BESG weblog logs 100,000 visitors

on 5th July 2007

The Bird Ecology Study Group weblog logs 100,000 hits today. We started blogging exactly two years ago. The growth in readership during the first year was slow but steady. It was during the latter part of the second year that readership suddenly increased, with 300 or more hits a day. And readers are not confined to Singapore, or even the region. Our readers come from countries around the world.


The image on the left shows our earliest posting in July 2005. So far, we have about 450 posts under 32 categories of bird ecology and behaviour. Mostly, these have been local observations. However, we have slowly moved from localised to regional observations.

Our main aim has always been to encourage Singapore birders to study birds, not just look at them. And we are succeeding, as can be seen in the many e-forums where lists of birds are peppered with notes on behaviour, etc. A secondary aim is to encourage birders to share their observations. To this end, posting in the weblog makes information available almost immediately to anyone around the world.

The blog has definitely proved to be a useful resource on bird behaviour and ecology.

We would not have been this successful if not for the many contributors, who contacted us directly or indirectly, with their suggestions, observations, stories and of course images. The success of the weblog is a tribute to the unstinting generosity of these birders and photographers, as well as nature lovers, many of whom are neither ardent birders nor serious photographers. Without their contributions, we would not be able to post so many blogs and reach this magic number of 100,000.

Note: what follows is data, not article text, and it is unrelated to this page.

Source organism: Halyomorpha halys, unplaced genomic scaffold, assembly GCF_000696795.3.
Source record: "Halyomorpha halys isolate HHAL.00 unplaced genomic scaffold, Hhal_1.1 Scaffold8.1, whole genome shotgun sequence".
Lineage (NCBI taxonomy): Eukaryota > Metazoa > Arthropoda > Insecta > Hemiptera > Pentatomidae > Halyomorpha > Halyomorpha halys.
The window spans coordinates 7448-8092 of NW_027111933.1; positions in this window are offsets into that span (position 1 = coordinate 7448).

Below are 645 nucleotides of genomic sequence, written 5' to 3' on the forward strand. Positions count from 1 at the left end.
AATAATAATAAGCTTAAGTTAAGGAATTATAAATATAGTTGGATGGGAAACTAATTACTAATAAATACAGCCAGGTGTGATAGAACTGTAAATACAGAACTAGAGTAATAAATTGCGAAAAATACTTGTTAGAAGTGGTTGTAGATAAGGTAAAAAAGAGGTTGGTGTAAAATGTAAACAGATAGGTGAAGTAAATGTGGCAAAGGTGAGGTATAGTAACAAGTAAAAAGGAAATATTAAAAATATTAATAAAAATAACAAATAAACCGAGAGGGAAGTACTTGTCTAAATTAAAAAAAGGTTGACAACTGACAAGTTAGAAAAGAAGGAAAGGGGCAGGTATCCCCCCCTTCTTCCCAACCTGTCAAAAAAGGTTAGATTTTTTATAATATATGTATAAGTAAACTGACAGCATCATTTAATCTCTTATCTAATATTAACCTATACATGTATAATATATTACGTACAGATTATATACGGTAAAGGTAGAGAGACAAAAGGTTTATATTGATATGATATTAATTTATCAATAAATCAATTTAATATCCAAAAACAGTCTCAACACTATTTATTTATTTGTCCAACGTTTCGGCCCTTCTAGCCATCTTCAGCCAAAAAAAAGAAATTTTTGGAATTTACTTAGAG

Our special thanks go to Jacqueline Lau (right), who helped upgrade the blog from the old format (top) to what it is now. She single-handedly transferred all the archives to the new site. This weblog is being generously hosted in her server.

Thank you very much, one and all. Here’s to the next 100,000 hits.

YC Wee
5th July 2007

Comment by Forest Ang

Made Thursday, 5 of July , 2007 at 4:24 pm


Comment by ria

Made Thursday, 5 of July , 2007 at 4:37 pm


The blog is the highlight of my day. I always learn something new and the facts and photos stunning. Bravo!

Comment by david

Made Friday, 6 of July , 2007 at 1:32 pm

Congratulations! In my opinion, this is one of the best birding blogs on the Web. You never fail to take my breath away.

Comment by admin

Made Sunday, 8 of July , 2007 at 10:01 am

Thanks for the kind words. I myself learn something everytime I make a posting. YC

If you like this post please tap on the Like button at the left bottom of page. Any views and opinions expressed in this article are solely those of the authors/contributors, and are not endorsed by the Lee Kong Chian Natural History Museum (LKCNHM, NUS) or its affiliated institutions. Readers are encouraged to use their discretion before making any decisions or judgements based on the information presented.

YC Wee

Dr Wee played a significant role as a green advocate in Singapore through his extensive involvement in various organizations and committees: as Secretary and Chairman for the Malayan Nature Society (Singapore Branch), and with the Nature Society (Singapore) as founding President (1978-1995). He has also served in the Nature Reserve Board (1987-1989), Nature Reserves Committee (1990-1996), National Council on the Environment/Singapore Environment Council (1992-1996), Work-Group on Nature Conservation (1992) and Inter-Varsity Council on the Environment (1995-1997). He is Patron of the Singapore Gardening Society and was appointed Honorary Museum Associate of the Lee Kong Chian Natural History Museum (LKCNHM) in 2012. In 2005, Dr Wee started the Bird Ecology Study Group. With more than 6,000 entries, the website has become a valuable resource consulted by students, birdwatchers and researchers locally and internationally. The views and opinions expressed in this article are his own, and do not represent those of LKCNHM, the National University of Singapore or its affiliated institutions.

Other posts by YC Wee

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